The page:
Just launched: Big improvements to Hands-On Calculus

We take feedback from our users very seriously here at the School Yourself offices. This week, we launched version 1.3 of Hands-On Calculus and Hands-On Precalculus, which both have lots of new and commonly-asked-about features. If you've already purchased either of these books, you can grab the updated versions for free from iBooks.

Tons more review questions
Many of our users write to us saying that they wished there were more review questions. We heard you! Version 1.3 now has more than 60% more review questions than our previous version. You'll find all of these questions in the new "Practice" widgets at the end of each section of the text. These new practice questions are designed to be a quick review to warm you up for the more difficult challenges in the following widgets.

A better calculator (again)
There are several places in our books where you need a calculator. Luckily, all of our tutorials have a built-in calculator that you can bring up with the touch of a button. Unfortunately, the calculator would sometimes cover the part of the screen that you were looking at. We've introduced a simple fix: you can now move the calculator around the screen by tapping and dragging anywhere on the calculator pad. This should make it much easier to transcribe numbers from the screen onto the calculator.

In addition to these improvements, the new version has some tweaked widgets to assist colorblind users, as we wrote about in an earlier post. We've also fixed a few bugs where the screen could sometimes be unresponsive under certain conditions.

We really love hearing from our users! If you have any questions, comments, or feedback, drop us a line at info@schoolyourself.org. Our CEO and CTO both refresh their inboxes obsessively and will probably respond before anyone else on the team even knows that you e-mailed us.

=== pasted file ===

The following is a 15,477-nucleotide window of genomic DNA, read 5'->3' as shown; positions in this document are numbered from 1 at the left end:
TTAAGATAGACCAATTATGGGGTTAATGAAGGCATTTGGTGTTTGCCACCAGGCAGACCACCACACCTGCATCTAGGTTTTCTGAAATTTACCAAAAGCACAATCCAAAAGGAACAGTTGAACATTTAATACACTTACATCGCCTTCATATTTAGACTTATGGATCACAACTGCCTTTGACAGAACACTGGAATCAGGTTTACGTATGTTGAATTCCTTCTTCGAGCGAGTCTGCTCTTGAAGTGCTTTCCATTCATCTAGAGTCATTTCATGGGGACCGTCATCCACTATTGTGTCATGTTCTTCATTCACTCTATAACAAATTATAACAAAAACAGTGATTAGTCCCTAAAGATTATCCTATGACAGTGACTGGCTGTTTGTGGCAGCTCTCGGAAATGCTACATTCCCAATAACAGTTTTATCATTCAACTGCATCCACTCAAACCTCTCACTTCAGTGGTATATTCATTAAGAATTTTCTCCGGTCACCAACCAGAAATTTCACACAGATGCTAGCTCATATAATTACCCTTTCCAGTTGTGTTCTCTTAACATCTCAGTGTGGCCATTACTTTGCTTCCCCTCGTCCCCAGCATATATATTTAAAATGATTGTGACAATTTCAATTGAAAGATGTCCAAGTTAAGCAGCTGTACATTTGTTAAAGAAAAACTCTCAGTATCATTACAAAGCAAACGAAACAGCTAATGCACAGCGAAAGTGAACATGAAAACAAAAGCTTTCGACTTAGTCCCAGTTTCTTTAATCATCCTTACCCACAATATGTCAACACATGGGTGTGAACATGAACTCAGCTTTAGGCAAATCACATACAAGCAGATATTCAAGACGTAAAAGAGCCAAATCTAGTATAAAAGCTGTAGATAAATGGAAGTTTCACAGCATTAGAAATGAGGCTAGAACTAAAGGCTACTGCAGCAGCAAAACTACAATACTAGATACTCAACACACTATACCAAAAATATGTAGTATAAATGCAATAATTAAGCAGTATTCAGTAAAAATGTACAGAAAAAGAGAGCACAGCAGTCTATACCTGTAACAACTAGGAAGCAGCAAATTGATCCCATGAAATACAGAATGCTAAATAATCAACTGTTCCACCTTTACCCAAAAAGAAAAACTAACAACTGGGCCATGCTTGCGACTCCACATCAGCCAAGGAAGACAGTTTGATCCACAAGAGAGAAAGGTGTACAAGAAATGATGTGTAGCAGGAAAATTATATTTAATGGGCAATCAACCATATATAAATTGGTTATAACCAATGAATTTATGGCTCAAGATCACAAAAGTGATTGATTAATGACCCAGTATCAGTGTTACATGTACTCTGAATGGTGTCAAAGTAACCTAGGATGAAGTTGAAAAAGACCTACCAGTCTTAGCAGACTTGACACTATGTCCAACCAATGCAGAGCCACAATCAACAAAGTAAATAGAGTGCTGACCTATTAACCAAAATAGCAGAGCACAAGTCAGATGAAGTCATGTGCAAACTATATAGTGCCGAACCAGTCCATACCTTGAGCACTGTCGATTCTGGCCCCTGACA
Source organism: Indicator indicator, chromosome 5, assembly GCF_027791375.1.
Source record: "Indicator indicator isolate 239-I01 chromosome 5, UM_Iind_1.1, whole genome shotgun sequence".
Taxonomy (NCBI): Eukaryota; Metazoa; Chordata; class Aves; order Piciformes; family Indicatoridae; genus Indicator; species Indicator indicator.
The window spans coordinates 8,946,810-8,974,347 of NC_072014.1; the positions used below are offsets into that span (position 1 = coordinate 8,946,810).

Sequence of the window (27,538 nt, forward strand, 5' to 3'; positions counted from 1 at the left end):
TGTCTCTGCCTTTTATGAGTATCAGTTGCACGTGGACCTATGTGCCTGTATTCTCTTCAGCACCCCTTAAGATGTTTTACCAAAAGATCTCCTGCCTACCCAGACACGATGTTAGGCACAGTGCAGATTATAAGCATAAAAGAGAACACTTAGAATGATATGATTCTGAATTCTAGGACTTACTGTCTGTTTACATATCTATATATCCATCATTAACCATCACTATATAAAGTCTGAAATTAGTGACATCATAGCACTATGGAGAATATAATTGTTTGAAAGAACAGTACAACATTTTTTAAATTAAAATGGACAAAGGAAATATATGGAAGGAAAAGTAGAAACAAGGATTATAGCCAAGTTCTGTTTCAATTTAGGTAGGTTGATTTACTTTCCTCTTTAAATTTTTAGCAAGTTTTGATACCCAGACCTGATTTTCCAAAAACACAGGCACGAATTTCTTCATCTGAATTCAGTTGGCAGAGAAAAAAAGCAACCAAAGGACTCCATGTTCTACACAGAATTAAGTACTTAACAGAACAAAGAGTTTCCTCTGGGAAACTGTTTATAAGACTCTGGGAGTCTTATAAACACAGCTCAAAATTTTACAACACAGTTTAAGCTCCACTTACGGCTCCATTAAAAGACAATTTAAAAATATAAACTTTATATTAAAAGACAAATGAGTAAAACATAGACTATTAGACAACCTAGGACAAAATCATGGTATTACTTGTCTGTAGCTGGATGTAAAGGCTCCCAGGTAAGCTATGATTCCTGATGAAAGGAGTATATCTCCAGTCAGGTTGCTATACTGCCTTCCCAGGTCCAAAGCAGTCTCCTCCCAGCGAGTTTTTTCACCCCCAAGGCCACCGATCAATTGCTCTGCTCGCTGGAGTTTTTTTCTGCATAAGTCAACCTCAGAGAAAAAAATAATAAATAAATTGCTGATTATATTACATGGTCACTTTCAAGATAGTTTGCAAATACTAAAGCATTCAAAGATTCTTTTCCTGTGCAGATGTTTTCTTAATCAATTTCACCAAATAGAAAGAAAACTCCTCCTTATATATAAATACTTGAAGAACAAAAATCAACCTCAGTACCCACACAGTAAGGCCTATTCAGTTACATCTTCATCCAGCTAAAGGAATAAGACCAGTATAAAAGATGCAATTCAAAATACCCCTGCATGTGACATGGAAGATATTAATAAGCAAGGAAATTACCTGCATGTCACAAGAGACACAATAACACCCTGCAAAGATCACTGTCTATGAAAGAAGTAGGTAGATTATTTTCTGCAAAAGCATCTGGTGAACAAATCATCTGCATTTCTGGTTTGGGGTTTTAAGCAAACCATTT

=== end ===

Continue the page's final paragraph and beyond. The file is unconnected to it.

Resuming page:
Improving the user experience for colorblind users

We recently received an e-mail from one of our users, Fernando, who was working through the first chapter of Hands-On Precalculus and stumbled upon a roadblock that many developers (including us!) don't often take into consideration when we design things. Here's an image of what Fernando saw, versus what we had intended, when he opened up our tutorial on concavity:

Fernando is one of the many colorblind individuals who has difficulty distinguishing between red and green objects (there are other kinds of colorblindness, too). Given that the whole point of this interactive is to see where the curve is red and where it's green, a colorblind user would have a hard time understanding what this interactive is supposed to do.

The last thing we want is for any of our users to be confused about anything we try to explain in our books. We quickly went to work on a version that would work for colorblind users, and our first stab at the problem resulted in this:

While this does indeed give colorblind users the ability to see what we were trying to explain in this interactive, we found that this could lead to confusion in some other areas. While testing this change, we realized that the empty spaces between red dashes could lead some people to believe that they were manipulating a discontinuous function -- and it doesn't help that the section on concavity comes right after the section that talks about continuity in Hands-On Precalculus.